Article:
‘Beige Bitch’ was monochromatic.
It takes great skill to create genuine comedy from self-deprivation. Finding a good balance between painful truth and belly laughing can be an arduous, demanding task. Thankfully, comedian Emily Carr has risen to the occasion to do exactly this. With a twinkle in her eye and a song in her heart, Carr is set to paint Carlton’s Motley Bauhaus in colour as part of this year’s Melbourne International Comedy Festival. And that colour… is beige.
Emily Carr’s one woman show, ‘Beige Bitch’, is a celebration of self-mediocrity. Framed as a faux self-help class, Carr encourages her audience to embrace their average side. Whether it be considering yourself to be the less favoured sibling in your parents’ eyes or staying in a ‘temporary’ job for several years longer than anticipated, Carr dedicates her show to the hidden virtues of being, well, a little beige.
As guests ascend the staircase to the open stage of the Motley Bauhaus, they are greeted with a taste test of what to expect for the next 60 minutes. An overhead projection of the poster for ‘Beige Bitch’ adorns the back wall. Several inconspicuous props lay scattered across the stage – a suitcase, a chair, a ukulele, and a baseball cap atop a faded blue drum table. Large speakers bookend the stage playing a repetitive melody akin to ‘elevator music’. Each set piece acts as a subtle reminder that theatre as an art form is a sum of its parts. They just need to be linked through storytelling. Enter Carr.
Carr’s anecdotal storytelling relies heavily upon the support of her audio-visual accompaniments. Beginning with a narrated sketch about a mediocre gladiator (illustrated lovingly by Sarah Sivaraman), the visuals relayed across the screen in effect become their own character in Carr’s story. Several sight gags are used to ease the audience into the show’s unique brand of humour to varying degrees of success. A section of the show dedicated to the abundance of meme culture in Australia is arguably the highlight of the filmed component. While not every joke lands with its intended impact, the union of the images with Carr’s knack for comic timing is the real comedic champion.
Furthering this, much of the comedy of ‘Beige Bitch’ is subtly evoked from its use of lighting and sound. The show switches gears continuously between ‘self-help seminar’ and telling the story of the ‘mysterious’ Character X. Carr seamlessly alternates from the humorously patronising health guru to Character X on several occasions, with the support of a (beige coloured) baseball cap.
These sections are equally supported by Carr’s lighting choices. While always keeping to the beige aesthetic of the show’s title, the subtle transition from initial bright lights to more nuanced hues emphasises the eventual acceptance – and embracing – of one’s own mediocrity. Sound Consultant Alex Hines’ choice to use Lady Gaga’s seminal ‘Edge of Glory’ as the theme of each transition is sublime for two reasons. First, for its subtle reference to not yet having reached one’s full potential. And second, as a call back to youthful days of the millennial generation and their search for greatness (or, at the very least, above averageness).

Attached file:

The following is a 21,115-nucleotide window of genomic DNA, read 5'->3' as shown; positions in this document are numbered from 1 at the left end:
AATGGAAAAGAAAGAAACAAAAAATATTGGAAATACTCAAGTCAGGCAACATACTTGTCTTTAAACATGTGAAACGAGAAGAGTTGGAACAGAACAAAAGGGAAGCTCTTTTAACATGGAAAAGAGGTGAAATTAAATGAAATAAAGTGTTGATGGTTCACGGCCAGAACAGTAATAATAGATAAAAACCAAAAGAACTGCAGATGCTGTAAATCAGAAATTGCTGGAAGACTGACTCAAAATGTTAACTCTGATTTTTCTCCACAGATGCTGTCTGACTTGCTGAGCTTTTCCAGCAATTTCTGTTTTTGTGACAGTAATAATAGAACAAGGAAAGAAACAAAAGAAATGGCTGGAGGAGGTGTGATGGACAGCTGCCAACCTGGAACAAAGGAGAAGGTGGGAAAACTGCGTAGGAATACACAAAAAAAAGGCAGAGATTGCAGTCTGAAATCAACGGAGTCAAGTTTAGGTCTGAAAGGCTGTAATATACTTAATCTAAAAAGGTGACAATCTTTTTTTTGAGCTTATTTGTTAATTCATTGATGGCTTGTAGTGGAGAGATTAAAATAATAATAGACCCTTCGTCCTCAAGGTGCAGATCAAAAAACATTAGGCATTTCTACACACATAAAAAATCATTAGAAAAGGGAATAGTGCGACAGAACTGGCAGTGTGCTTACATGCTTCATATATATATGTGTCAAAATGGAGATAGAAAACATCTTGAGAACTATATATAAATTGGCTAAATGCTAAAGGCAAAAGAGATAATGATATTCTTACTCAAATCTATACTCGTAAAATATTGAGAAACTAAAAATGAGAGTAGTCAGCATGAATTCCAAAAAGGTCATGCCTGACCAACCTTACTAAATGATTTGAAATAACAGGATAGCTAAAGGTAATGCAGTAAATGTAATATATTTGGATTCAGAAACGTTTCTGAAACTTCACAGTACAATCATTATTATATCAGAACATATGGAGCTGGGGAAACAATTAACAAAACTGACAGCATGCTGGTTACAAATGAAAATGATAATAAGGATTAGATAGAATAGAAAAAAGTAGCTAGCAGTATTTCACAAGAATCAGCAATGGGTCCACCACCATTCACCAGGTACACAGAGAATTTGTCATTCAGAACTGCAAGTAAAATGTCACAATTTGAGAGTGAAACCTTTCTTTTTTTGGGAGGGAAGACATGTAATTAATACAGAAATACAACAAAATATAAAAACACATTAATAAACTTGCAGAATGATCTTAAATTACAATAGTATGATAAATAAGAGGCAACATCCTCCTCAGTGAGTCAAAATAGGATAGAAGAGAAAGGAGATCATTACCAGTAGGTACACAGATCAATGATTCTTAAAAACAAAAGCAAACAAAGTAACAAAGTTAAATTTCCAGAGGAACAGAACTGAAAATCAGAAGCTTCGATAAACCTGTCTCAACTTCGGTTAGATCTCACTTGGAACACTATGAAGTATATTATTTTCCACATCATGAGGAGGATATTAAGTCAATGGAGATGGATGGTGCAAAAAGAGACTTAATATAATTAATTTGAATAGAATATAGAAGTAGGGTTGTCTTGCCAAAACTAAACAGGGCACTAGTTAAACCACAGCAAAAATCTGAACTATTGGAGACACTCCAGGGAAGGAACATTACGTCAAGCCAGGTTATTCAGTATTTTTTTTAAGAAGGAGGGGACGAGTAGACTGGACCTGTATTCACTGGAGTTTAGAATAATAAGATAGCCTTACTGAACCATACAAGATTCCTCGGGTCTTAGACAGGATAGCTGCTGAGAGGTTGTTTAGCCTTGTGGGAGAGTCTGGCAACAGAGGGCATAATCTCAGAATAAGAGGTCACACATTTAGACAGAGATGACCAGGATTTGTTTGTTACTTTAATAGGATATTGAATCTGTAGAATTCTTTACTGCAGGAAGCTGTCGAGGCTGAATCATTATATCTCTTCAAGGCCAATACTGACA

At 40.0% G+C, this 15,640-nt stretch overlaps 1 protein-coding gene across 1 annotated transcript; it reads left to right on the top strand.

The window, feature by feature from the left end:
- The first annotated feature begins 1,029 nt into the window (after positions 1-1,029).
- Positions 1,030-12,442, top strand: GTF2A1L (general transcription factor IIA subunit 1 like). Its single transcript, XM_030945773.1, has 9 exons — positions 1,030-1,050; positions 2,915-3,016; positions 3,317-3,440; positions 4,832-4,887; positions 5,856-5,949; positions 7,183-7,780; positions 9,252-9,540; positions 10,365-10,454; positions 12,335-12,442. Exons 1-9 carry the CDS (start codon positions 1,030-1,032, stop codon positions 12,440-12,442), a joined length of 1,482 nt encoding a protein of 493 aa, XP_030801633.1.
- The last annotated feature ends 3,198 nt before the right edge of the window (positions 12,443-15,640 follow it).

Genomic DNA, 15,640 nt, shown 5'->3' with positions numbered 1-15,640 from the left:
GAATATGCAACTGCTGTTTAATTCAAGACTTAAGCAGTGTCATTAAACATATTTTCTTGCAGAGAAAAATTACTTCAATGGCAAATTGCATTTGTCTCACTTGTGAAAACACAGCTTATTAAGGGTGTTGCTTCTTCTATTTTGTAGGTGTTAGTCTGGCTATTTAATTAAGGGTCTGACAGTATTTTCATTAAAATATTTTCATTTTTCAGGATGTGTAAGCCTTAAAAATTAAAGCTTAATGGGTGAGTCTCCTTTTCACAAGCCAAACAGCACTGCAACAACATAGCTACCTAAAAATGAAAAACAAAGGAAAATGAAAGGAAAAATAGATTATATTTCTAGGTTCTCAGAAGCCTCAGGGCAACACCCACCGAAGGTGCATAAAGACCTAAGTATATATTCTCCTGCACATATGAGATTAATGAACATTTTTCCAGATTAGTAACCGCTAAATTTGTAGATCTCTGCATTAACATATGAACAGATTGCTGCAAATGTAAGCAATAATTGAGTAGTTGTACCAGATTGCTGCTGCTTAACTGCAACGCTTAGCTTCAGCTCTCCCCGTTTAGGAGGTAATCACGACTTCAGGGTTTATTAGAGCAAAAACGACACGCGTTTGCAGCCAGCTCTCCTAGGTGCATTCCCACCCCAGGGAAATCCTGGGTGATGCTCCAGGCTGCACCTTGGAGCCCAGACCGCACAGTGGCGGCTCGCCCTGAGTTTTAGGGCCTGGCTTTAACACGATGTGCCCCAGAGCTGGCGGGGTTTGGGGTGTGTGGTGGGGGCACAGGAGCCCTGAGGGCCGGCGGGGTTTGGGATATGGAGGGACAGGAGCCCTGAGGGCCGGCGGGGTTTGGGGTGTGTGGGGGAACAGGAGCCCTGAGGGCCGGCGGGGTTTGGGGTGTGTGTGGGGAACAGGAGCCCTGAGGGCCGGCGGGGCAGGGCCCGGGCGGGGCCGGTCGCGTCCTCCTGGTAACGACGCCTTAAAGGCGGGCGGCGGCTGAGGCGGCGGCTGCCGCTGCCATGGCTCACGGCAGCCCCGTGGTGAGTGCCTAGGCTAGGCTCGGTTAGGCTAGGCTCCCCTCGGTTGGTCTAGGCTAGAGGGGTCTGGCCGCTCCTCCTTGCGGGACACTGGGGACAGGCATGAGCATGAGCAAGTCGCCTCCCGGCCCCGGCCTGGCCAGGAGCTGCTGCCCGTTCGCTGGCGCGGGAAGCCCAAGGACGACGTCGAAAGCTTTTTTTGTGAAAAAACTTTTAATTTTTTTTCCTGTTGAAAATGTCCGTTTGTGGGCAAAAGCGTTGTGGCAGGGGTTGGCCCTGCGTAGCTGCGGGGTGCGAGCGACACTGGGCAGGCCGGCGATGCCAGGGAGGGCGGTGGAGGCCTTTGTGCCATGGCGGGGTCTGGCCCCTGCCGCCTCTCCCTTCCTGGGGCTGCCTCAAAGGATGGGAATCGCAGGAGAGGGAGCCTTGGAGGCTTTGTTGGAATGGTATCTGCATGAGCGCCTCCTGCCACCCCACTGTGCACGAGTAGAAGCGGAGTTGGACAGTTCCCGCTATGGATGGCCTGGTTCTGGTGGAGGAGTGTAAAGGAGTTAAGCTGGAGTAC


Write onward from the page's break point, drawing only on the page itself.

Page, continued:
The Character X interludes are where Carr unequivocally shines the brightest. Even in beige. This is in large part thanks to the supportive direction of Jackson McGovern, production assistance of Tiahne Frederic, and Kaitlyn Rogers’ dramaturgy. Each member of the comedic quartet brings a wealth of experience in, and passion for, the comedy of everyday life. While X is solely one character, the audience as a whole will empathise with her as, in one way or another, everyone has been in her shoes before. All three have curated an inherently likeable character in X, serving the show well and playing strongly into the framework of a self-help seminar.
Emily Carr is both delightfully sardonic and ironically inspirational in ‘Beige Bitch’. Carr’s acceptance of her own shortcomings as perfectly fine is refreshingly cerebral. With jokes that are layered in self-referential narratives, Carr employs her audience to share in her revelation, as well as encourages them to find their own. ‘Beige Bitch’ incorporates flagrant audience participation for the benefit of its own storytelling rather than to poke fun. A definitive highlight of this is where Carr dons her hat as a qualified marriage celebrant (for which she truly is) to ‘marry’ an unsuspecting individual to their own sense of mediocrity. Carr brings a level of charm to ‘Beige Bitch’ which highlights just how much she adores performing for others. Evidently, the reception she receives from the audience demonstrates that the feeling is mutual.
‘Beige Bitch’ is a quintessential show for anyone who has ever felt overlooked, underappreciated, or mediocre. Emily Carr strives to find the sweet spot in her comedy routine reflective of general society’s thinking. Mixing equal parts of self-deprecation and universal experience, Carr encourages her audience to let their guards down and embrace their inner ordinariness. Both stirringly earnest and delectably funny, ‘Beige Bitch’ is sure to resonate with everyone who sees it in one way or another. While Melbourne’s International Comedy Festival is renowned for bringing the world’s gold standard in humour to town, Emily Carr is quite happy to be known as simply ‘beige’. And the Festival is all the brighter and more colourful for it.
‘Beige Bitch’ performs until Easter Sunday, 17 April 2022 at the Motley Bauhaus in Carlton. For more information about this or other Melbourne International Comedy Festival shows, or to purchase tickets, visit their website.